The Minot Daily News reported yesterday that some Minot legislators have been taking some heat for voting against the Water Commission Budget (HB 1020), but they are standing their ground on principle to oppose the Water (Royalty) Tax on frack water for the oil industry.
Reps. Larry Bellew and Dan and Matt Ruby, all R-Minot, explained their reasons for voting against the State Water Commission funding bill during a legislative forum in Minot Saturday.
Bellew said he opposed the bill’s water tax on private water rights holders who draw from the Missouri River system for commercial, non-irrigation purposes. The bill imposes a royalty of 75 cents per 1,000 gallons on fresh water dispensed to an oil and gas industry user at a privately owned water depot or water-dispensing point in the state. Income from royalties would go to repay state-guaranteed loans to entities that sell fresh water to oil and gas industry users, particularly the publicly-owned Western Area Water Supply system.
Dan Ruby said WAWS was to be self-sustaining as a water supply system for communities, rural residents and industry in northwestern North Dakota. He said he was skeptical of the project when it was proposed because he questioned the sustainability. Selling water to the oil industry was part of the project’s funding mechanism. He said:
Every session they keep coming back and saying they can’t make it on what they are charging. I think they sold a bill of goods that was flawed from the beginning.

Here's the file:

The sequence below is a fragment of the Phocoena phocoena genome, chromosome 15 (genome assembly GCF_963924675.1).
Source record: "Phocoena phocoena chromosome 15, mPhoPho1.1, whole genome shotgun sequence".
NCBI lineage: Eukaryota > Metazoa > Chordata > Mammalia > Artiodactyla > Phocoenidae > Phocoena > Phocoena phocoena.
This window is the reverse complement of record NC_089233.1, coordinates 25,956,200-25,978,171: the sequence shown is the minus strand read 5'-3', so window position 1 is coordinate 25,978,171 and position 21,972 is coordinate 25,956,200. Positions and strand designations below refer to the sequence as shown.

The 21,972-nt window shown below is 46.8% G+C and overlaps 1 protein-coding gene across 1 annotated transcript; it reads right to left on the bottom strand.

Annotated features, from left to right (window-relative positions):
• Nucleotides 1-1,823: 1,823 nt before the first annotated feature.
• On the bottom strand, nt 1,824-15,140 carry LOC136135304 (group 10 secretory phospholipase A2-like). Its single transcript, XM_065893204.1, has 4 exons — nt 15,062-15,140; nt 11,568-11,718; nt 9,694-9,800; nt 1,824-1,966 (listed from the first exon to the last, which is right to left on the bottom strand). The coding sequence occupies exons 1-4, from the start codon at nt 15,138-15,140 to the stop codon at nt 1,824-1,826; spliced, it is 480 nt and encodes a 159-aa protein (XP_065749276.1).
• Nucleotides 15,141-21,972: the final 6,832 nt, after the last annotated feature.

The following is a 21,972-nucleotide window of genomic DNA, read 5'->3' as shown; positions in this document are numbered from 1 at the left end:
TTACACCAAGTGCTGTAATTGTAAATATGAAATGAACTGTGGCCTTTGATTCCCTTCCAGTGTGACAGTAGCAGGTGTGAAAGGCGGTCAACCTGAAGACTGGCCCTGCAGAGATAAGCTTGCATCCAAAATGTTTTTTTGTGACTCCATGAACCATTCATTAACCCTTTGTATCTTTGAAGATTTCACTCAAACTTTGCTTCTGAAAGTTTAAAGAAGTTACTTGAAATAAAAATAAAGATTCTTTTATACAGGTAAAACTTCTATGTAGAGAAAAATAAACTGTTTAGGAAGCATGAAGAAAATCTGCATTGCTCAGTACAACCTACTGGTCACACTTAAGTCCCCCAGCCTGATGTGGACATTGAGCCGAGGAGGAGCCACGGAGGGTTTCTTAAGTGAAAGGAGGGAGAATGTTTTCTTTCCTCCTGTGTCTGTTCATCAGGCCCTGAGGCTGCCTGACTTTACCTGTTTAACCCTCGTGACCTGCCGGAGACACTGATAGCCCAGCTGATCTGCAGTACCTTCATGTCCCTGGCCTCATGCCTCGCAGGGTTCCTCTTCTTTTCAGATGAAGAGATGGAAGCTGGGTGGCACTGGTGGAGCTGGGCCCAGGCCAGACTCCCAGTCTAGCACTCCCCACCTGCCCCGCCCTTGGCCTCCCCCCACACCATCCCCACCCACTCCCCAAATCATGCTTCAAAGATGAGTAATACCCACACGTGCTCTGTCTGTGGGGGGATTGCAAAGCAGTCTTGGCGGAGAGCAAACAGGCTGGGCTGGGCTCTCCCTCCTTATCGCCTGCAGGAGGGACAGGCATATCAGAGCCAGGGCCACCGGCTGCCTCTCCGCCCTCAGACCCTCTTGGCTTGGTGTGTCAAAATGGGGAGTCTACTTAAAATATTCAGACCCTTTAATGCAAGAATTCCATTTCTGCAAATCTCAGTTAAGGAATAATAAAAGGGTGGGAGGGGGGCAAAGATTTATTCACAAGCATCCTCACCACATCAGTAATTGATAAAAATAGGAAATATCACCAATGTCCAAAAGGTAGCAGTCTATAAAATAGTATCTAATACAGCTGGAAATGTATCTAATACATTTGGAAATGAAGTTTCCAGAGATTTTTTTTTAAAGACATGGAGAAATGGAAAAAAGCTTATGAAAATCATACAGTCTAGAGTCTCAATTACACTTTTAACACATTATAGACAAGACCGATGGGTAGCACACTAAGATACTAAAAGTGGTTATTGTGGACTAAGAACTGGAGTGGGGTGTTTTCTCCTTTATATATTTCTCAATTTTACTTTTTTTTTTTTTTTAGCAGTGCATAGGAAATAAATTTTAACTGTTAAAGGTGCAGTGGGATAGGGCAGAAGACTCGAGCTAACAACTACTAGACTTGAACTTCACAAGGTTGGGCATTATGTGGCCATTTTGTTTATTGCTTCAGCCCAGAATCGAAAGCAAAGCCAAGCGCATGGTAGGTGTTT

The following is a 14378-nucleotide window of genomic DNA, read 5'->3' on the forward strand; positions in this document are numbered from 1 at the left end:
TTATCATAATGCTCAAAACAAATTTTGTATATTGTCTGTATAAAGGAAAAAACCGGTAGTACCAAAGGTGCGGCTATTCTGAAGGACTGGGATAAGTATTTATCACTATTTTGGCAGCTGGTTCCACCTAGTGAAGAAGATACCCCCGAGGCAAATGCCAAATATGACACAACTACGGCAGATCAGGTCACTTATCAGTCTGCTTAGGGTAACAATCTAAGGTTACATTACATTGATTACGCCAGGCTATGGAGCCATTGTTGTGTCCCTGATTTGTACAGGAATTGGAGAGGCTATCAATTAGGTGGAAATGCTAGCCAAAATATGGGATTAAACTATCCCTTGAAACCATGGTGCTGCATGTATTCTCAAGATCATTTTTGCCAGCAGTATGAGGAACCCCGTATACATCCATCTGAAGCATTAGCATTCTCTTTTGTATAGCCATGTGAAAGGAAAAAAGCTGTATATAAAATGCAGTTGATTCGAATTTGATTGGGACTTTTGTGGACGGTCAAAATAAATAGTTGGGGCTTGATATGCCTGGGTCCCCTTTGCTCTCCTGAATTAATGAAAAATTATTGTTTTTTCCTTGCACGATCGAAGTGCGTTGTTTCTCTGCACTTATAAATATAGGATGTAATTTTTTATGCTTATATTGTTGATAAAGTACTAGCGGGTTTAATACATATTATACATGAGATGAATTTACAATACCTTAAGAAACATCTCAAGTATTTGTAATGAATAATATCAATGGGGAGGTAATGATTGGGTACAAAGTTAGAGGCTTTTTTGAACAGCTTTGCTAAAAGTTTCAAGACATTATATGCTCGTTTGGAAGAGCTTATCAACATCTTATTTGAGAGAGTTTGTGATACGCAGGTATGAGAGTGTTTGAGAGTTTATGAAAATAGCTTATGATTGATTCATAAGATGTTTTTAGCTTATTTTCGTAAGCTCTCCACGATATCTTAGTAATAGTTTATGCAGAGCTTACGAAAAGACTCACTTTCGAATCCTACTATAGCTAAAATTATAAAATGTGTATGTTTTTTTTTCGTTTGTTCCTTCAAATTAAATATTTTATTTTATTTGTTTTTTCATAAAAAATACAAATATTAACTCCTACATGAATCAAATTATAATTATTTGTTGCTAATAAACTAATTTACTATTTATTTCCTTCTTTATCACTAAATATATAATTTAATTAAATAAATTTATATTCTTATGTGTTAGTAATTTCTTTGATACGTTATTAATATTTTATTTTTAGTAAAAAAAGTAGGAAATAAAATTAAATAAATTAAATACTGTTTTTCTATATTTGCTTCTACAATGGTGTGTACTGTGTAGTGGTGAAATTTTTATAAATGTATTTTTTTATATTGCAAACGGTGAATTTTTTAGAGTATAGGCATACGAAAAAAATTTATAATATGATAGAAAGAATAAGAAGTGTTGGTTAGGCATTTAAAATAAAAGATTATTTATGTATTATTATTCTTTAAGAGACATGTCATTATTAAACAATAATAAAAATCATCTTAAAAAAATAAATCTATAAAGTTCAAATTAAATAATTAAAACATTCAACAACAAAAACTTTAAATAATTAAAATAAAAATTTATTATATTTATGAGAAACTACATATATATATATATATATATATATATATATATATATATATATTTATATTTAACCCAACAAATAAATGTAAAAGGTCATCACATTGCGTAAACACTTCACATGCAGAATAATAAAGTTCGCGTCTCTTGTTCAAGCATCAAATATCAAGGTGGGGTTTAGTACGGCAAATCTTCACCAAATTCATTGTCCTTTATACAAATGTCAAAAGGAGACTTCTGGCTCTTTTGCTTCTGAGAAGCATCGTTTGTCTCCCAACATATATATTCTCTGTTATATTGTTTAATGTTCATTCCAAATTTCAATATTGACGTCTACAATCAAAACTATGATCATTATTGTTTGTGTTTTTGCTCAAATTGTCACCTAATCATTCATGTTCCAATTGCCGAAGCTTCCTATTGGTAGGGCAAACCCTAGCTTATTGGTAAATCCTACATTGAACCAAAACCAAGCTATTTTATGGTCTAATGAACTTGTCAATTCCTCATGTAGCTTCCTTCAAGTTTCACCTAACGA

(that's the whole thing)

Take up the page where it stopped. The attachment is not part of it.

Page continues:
Ruby said taxing private water sellers to pay for WAWS is not a good idea. He said he concedes the water is a public resource, but so is the water used for irrigation that is not subject to the royalty.
WAWS defender questions its longevity
Even Rep. Roscoe Streyle, who has been one of the most ardent defenders of the socialist state-backed Western Area Water Supply stated he thinks the Water (Royalty) Tax will not make it to the governor’s desk.
As for the royalty fee, Streyle expects it may go away in conference committee following more discussion on a proposed study in the bill. The study would look at leasing WAWS’ industrial infrastructure to private parties and using lease payments to pay down debt.
“I would like to privatize the whole darn thing, and the way we will do that is basically on a 30-year lease – lease the infrastructure, guarantee the water source to whoever the company is. There are number of them that are interested,” Streyle said. He said privatization could drive the cost of water and fracking down.
This is good news for the North Dakota’s economy. However, legislators must figure out a way to operate without constantly attacking the very resource that allows them to have any oil tax revenue at all – frack water.